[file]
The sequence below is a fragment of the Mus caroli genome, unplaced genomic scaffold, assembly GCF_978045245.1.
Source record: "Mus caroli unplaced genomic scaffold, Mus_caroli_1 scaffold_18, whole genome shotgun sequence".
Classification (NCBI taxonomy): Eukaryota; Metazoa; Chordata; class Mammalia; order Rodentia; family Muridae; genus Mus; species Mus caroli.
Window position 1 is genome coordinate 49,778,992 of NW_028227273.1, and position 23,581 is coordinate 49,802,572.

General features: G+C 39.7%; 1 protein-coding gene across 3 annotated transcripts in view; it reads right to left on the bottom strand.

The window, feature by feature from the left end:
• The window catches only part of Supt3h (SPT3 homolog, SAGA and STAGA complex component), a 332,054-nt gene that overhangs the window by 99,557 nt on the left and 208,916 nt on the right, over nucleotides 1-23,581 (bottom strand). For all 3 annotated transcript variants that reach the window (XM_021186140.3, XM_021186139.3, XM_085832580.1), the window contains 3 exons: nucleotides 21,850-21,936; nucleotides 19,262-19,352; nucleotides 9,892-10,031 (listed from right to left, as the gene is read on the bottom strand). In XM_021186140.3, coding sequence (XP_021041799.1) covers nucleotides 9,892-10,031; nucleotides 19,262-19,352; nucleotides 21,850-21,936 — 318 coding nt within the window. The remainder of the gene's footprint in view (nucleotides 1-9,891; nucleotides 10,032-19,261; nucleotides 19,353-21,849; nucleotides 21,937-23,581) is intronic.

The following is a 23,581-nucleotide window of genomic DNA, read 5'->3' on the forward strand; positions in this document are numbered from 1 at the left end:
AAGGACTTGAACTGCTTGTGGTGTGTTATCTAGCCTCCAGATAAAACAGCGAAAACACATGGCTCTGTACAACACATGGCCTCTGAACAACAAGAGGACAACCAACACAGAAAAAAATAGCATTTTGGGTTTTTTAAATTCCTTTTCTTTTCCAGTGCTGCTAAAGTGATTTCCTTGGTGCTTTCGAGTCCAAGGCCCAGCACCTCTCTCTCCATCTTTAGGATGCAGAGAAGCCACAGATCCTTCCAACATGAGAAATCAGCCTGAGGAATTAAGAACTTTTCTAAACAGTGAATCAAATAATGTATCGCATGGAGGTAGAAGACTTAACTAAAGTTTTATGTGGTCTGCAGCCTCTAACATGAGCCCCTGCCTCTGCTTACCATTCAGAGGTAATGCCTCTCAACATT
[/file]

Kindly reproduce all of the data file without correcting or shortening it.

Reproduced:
The sequence below is a fragment of the Mus caroli genome, unplaced genomic scaffold, assembly GCF_978045245.1.
Source record: "Mus caroli unplaced genomic scaffold, Mus_caroli_1 scaffold_18, whole genome shotgun sequence".
Classification (NCBI taxonomy): Eukaryota; Metazoa; Chordata; class Mammalia; order Rodentia; family Muridae; genus Mus; species Mus caroli.
Window position 1 is genome coordinate 49,778,992 of NW_028227273.1, and position 23,581 is coordinate 49,802,572.

General features: G+C 39.7%; 1 protein-coding gene across 3 annotated transcripts in view; it reads right to left on the bottom strand.

The window, feature by feature from the left end:
• The window catches only part of Supt3h (SPT3 homolog, SAGA and STAGA complex component), a 332,054-nt gene that overhangs the window by 99,557 nt on the left and 208,916 nt on the right, over nucleotides 1-23,581 (bottom strand). For all 3 annotated transcript variants that reach the window (XM_021186140.3, XM_021186139.3, XM_085832580.1), the window contains 3 exons: nucleotides 21,850-21,936; nucleotides 19,262-19,352; nucleotides 9,892-10,031 (listed from right to left, as the gene is read on the bottom strand). In XM_021186140.3, coding sequence (XP_021041799.1) covers nucleotides 9,892-10,031; nucleotides 19,262-19,352; nucleotides 21,850-21,936 — 318 coding nt within the window. The remainder of the gene's footprint in view (nucleotides 1-9,891; nucleotides 10,032-19,261; nucleotides 19,353-21,849; nucleotides 21,937-23,581) is intronic.

The following is a 23,581-nucleotide window of genomic DNA, read 5'->3' on the forward strand; positions in this document are numbered from 1 at the left end:
AAGGACTTGAACTGCTTGTGGTGTGTTATCTAGCCTCCAGATAAAACAGCGAAAACACATGGCTCTGTACAACACATGGCCTCTGAACAACAAGAGGACAACCAACACAGAAAAAAATAGCATTTTGGGTTTTTTAAATTCCTTTTCTTTTCCAGTGCTGCTAAAGTGATTTCCTTGGTGCTTTCGAGTCCAAGGCCCAGCACCTCTCTCTCCATCTTTAGGATGCAGAGAAGCCACAGATCCTTCCAACATGAGAAATCAGCCTGAGGAATTAAGAACTTTTCTAAACAGTGAATCAAATAATGTATCGCATGGAGGTAGAAGACTTAACTAAAGTTTTATGTGGTCTGCAGCCTCTAACATGAGCCCCTGCCTCTGCTTACCATTCAGAGGTAATGCCTCTCAACATT